Is a confession of not having all the answers troubling?  It shouldn't be.  Such a confession is the starting point of all research.  I was amused by something Carl Mears said on his RSS site: "Climate models cannot explain this warming if human-caused increases in greenhouse gases are not included as input to the model simulation."

He seemed to think that was a decisive argument. Unexplained warming was anathema to him.  We MUST have an explanation, he seems to say.  But there is no such must.  Chemists once had an explanation for combustion that they thought was pretty good.  They thought that it consisted of the release of phlogiston.  Problem:  There is no such thing as phlogiston.  So I think Carl Mears is full of phlogiston

In fact, I think I do know what is happening with ozone and the stratosphere.  The key is to leave CFCs out of the picture. But I will leave that for tomorrow -- JR.


Posted by John J. Ray (M.A.; Ph.D.).  <




Girl plucks massive catfish out of lake with her bare hands



While some people opt to use a line, hook, rod and reel when fishing, this girl did away with it all and impressively caught a massive catfish by using just her bare hands.

In video footage of the incredible catch, a girl called Hannah is seen submerging herself into a muddy lake for several seconds. She then comes out with a big smile on her face as she tosses the large catfish over her shoulder with most of her arm inside its mouth while the other is in its gill.  The girl flashes a big grin and is heard cheering after making the catch using the daring method called noodling, which is when flathead catfish are caught by hand.

During the process, noodlers wave their arms around in a catfish hole and if all goes according to plan, the fish will latch onto the arm as a defensive measure and the noodler can bring the fish in. The arm-as-bait method means the sport is not for the faint hearted.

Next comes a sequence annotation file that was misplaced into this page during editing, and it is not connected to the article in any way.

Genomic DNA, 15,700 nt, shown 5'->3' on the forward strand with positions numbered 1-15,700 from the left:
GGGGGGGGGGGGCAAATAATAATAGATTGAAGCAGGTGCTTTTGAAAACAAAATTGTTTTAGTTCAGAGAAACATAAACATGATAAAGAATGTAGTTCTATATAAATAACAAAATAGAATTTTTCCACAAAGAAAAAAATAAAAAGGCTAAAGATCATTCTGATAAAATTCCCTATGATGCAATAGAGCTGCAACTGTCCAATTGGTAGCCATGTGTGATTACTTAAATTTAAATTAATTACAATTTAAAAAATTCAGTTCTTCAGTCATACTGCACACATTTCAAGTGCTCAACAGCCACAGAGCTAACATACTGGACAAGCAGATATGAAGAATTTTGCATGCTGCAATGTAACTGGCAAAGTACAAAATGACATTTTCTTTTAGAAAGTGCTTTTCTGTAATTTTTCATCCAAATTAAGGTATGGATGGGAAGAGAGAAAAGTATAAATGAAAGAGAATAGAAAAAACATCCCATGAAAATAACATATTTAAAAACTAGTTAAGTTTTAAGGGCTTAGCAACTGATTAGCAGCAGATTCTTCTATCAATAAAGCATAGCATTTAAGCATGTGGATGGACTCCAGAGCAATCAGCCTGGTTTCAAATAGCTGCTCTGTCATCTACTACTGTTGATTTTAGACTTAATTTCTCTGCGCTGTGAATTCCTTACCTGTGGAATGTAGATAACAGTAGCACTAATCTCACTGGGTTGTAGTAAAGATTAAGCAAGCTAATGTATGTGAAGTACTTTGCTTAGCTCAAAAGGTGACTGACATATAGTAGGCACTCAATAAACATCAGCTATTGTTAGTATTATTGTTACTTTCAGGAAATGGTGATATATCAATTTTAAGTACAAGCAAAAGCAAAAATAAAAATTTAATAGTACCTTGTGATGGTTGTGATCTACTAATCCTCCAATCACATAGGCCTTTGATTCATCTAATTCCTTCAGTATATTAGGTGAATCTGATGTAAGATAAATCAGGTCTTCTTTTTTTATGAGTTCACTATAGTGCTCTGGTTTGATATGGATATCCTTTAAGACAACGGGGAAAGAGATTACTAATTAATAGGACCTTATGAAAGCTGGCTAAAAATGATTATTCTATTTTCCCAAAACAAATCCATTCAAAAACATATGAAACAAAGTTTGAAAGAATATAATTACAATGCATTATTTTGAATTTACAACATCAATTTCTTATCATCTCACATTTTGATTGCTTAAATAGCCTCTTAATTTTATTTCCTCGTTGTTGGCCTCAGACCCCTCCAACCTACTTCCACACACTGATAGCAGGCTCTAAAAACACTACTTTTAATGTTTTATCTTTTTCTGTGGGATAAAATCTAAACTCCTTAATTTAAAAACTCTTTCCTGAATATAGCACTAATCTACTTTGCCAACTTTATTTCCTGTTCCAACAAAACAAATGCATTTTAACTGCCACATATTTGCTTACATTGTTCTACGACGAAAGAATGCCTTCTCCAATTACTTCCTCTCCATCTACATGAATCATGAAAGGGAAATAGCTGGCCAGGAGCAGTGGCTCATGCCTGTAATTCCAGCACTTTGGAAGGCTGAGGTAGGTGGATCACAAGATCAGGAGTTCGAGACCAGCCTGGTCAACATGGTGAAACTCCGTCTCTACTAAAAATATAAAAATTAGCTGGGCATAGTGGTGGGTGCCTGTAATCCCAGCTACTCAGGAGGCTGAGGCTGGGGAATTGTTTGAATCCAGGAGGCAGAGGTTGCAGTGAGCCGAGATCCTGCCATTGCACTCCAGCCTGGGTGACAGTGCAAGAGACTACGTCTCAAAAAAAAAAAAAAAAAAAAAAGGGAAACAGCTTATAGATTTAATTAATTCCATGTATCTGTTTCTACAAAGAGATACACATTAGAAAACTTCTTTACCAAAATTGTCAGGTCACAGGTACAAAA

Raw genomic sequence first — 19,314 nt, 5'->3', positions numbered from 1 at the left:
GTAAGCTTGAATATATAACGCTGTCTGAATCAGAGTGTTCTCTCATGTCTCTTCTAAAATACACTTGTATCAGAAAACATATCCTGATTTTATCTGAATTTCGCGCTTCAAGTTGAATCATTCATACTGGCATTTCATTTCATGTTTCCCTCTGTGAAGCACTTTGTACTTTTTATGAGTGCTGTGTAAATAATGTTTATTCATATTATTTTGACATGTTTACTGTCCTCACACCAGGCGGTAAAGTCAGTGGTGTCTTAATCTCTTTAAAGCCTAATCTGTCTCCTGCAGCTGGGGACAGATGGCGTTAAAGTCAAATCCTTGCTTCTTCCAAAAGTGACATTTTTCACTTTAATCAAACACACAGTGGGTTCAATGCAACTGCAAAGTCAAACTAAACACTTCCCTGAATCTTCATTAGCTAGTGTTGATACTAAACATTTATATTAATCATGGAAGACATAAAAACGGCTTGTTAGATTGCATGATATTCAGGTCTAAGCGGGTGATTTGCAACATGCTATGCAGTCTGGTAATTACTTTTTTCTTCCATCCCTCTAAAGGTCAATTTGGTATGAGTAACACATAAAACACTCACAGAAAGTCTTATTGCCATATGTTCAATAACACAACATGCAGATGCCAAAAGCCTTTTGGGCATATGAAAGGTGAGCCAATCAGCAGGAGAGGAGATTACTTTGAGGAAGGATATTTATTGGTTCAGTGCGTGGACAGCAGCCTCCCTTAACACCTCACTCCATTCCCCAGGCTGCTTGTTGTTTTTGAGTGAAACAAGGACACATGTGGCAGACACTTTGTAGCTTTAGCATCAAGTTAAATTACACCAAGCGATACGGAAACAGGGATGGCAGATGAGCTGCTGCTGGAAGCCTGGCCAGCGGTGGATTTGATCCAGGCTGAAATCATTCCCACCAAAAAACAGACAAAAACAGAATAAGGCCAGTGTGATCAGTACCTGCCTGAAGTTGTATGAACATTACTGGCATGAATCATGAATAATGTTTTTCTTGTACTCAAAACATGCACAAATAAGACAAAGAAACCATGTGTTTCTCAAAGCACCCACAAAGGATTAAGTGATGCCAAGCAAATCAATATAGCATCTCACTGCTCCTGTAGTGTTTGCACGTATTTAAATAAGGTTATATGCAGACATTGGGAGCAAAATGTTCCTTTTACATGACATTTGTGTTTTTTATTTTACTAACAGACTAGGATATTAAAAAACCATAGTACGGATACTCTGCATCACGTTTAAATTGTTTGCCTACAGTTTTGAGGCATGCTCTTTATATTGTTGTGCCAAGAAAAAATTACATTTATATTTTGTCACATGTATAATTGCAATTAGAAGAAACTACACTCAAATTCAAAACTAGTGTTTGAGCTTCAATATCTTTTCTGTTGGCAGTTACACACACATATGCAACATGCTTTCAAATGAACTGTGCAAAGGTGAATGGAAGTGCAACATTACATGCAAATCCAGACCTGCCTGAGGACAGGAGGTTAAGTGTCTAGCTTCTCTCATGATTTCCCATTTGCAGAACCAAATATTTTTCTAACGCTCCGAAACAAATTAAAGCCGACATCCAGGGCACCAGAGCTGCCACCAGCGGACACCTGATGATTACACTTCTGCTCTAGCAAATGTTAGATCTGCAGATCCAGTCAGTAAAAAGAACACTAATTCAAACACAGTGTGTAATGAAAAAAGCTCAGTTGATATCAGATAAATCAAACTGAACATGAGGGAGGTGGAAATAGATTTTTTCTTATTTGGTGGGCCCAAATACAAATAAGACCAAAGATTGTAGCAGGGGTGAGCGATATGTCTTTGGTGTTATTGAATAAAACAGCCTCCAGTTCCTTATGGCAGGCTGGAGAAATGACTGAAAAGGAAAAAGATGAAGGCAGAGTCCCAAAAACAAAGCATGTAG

(Catfish have only tiny teeth)

Source

Sunday, June 19, 2016


A very angry woman writes:

"The horrific assassination of British MP Jo Cox should act as a caution for Anthony Watts and his personal vendetta against scientists, whose only "crime" is doing scientific research. He should be very wary of doing or writing anything that would lead one of his nutters to do something like that. I doubt he'll stop"

SOURCE

She claims that her blog is "not a high-brow blog" and it shows. She is just full of anger, in the common Leftist way. The anger seems to have flared up when she "was banned from the share trading forum, HotCopper" but for some unknown reason, the anger seems subsequently to have overflowed onto Anthony Watts. She is pretty obsessed by him. Just about everything he does is wrong, according to her. She is particularly steamed up about one of his more light-hearted posts -- about solar panels on Warmist roofs. A very strange lady

Note that Greenie concerns HAVE fuelled terrorism. Take the case of James Jay Lee, a Greenie who thought that the TV was not Green enough and that babies were "disgusting". Terrorist skeptics have yet to emerge, though.




Mystery of the bent trees